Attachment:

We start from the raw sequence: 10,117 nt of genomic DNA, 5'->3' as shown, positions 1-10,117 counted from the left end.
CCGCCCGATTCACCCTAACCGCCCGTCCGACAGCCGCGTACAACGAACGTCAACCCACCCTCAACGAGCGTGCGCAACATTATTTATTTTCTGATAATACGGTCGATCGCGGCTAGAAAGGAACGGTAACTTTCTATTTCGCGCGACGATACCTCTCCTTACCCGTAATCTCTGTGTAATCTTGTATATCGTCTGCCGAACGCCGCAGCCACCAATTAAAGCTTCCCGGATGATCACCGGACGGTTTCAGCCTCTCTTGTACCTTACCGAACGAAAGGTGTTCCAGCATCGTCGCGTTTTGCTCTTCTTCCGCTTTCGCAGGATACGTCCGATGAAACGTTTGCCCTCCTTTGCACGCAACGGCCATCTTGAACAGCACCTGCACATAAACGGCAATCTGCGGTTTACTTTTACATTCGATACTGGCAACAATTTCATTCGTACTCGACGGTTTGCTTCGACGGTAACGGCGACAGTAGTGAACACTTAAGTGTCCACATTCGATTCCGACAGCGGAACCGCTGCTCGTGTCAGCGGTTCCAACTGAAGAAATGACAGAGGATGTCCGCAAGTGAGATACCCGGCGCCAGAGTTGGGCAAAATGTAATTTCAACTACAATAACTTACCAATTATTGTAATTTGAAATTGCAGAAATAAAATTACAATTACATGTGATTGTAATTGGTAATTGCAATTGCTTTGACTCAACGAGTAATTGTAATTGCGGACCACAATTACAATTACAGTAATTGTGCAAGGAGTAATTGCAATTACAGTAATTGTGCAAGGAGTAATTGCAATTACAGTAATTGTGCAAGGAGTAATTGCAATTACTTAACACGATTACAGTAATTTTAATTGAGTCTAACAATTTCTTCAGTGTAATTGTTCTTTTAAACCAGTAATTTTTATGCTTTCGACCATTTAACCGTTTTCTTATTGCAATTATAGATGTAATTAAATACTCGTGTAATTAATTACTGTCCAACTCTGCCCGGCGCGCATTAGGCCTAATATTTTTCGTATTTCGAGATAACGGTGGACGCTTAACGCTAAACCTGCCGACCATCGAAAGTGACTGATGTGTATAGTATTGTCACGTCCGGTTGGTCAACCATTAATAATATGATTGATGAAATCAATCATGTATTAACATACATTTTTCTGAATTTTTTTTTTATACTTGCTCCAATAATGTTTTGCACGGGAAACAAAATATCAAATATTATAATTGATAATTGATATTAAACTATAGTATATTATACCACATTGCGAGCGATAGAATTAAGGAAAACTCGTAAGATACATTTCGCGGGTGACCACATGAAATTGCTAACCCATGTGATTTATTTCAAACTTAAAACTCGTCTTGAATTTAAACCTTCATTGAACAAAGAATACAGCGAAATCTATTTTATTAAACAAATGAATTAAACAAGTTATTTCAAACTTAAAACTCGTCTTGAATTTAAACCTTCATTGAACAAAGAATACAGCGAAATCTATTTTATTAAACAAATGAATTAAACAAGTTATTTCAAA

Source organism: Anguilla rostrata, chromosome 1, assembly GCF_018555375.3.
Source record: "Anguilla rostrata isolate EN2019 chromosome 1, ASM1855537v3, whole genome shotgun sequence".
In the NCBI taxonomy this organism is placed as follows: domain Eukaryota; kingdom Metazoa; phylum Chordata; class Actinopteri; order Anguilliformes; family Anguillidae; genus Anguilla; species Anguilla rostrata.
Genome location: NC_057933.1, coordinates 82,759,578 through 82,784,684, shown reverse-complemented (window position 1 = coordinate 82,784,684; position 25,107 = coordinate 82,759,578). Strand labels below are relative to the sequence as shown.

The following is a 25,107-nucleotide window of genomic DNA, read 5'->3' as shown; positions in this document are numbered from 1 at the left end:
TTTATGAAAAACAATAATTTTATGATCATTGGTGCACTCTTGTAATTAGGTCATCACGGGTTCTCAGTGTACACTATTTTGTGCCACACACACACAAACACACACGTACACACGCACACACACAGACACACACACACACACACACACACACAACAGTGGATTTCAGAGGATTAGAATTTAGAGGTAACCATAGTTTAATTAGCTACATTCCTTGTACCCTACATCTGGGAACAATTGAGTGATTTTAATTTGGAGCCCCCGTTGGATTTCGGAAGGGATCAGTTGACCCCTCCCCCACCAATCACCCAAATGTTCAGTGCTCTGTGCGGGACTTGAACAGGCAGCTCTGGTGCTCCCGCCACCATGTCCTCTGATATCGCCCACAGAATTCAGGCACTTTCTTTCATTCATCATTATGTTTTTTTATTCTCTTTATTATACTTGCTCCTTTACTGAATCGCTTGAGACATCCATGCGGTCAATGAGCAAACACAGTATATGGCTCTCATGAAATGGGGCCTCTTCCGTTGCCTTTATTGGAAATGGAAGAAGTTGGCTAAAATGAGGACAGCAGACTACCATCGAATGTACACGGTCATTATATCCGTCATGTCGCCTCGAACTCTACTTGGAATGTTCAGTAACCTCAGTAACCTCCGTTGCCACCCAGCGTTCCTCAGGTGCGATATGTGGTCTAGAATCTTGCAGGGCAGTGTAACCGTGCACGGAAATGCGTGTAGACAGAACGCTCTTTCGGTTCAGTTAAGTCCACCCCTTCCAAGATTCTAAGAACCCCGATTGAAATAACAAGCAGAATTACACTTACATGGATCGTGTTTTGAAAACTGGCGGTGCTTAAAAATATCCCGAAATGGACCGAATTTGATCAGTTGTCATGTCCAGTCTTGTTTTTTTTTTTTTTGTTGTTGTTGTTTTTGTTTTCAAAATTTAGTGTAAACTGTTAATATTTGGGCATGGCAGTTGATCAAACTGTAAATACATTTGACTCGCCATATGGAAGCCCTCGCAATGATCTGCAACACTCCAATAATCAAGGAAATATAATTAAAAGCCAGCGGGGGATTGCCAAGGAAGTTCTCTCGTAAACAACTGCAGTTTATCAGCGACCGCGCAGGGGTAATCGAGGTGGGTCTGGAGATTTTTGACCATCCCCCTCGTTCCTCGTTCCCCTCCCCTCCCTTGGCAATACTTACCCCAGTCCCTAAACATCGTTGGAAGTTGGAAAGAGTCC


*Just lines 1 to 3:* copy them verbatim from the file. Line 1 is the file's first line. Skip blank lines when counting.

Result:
We start from the raw sequence: 10,117 nt of genomic DNA, 5'->3' as shown, positions 1-10,117 counted from the left end.
CCGCCCGATTCACCCTAACCGCCCGTCCGACAGCCGCGTACAACGAACGTCAACCCACCCTCAACGAGCGTGCGCAACATTATTTATTTTCTGATAATACGGTCGATCGCGGCTAGAAAGGAACGGTAACTTTCTATTTCGCGCGACGATACCTCTCCTTACCCGTAATCTCTGTGTAATCTTGTATATCGTCTGCCGAACGCCGCAGCCACCAATTAAAGCTTCCCGGATGATCACCGGACGGTTTCAGCCTCTCTTGTACCTTACCGAACGAAAGGTGTTCCAGCATCGTCGCGTTTTGCTCTTCTTCCGCTTTCGCAGGATACGTCCGATGAAACGTTTGCCCTCCTTTGCACGCAACGGCCATCTTGAACAGCACCTGCACATAAACGGCAATCTGCGGTTTACTTTTACATTCGATACTGGCAACAATTTCATTCGTACTCGACGGTTTGCTTCGACGGTAACGGCGACAGTAGTGAACACTTAAGTGTCCACATTCGATTCCGACAGCGGAACCGCTGCTCGTGTCAGCGGTTCCAACTGAAGAAATGACAGAGGATGTCCGCAAGTGAGATACCCGGCGCCAGAGTTGGGCAAAATGTAATTTCAACTACAATAACTTACCAATTATTGTAATTTGAAATTGCAGAAATAAAATTACAATTACATGTGATTGTAATTGGTAATTGCAATTGCTTTGACTCAACGAGTAATTGTAATTGCGGACCACAATTACAATTACAGTAATTGTGCAAGGAGTAATTGCAATTACAGTAATTGTGCAAGGAGTAATTGCAATTACAGTAATTGTGCAAGGAGTAATTGCAATTACTTAACACGATTACAGTAATTTTAATTGAGTCTAACAATTTCTTCAGTGTAATTGTTCTTTTAAACCAGTAATTTTTATGCTTTCGACCATTTAACCGTTTTCTTATTGCAATTATAGATGTAATTAAATACTCGTGTAATTAATTACTGTCCAACTCTGCCCGGCGCGCATTAGGCCTAATATTTTTCGTATTTCGAGATAACGGTGGACGCTTAACGCTAAACCTGCCGACCATCGAAAGTGACTGATGTGTATAGTATTGTCACGTCCGGTTGGTCAACCATTAATAATATGATTGATGAAATCAATCATGTATTAACATACATTTTTCTGAATTTTTTTTTTATACTTGCTCCAATAATGTTTTGCACGGGAAACAAAATATCAAATATTATAATTGATAATTGATATTAAACTATAGTATATTATACCACATTGCGAGCGATAGAATTAAGGAAAACTCGTAAGATACATTTCGCGGGTGACCACATGAAATTGCTAACCCATGTGATTTATTTCAAACTTAAAACTCGTCTTGAATTTAAACCTTCATTGAACAAAGAATACAGCGAAATCTATTTTATTAAACAAATGAATTAAACAAGTTATTTCAAACTTAAAACTCGTCTTGAATTTAAACCTTCATTGAACAAAGAATACAGCGAAATCTATTTTATTAAACAAATGAATTAAACAAGTTATTTCAAA

Source organism: Anguilla rostrata, chromosome 1, assembly GCF_018555375.3.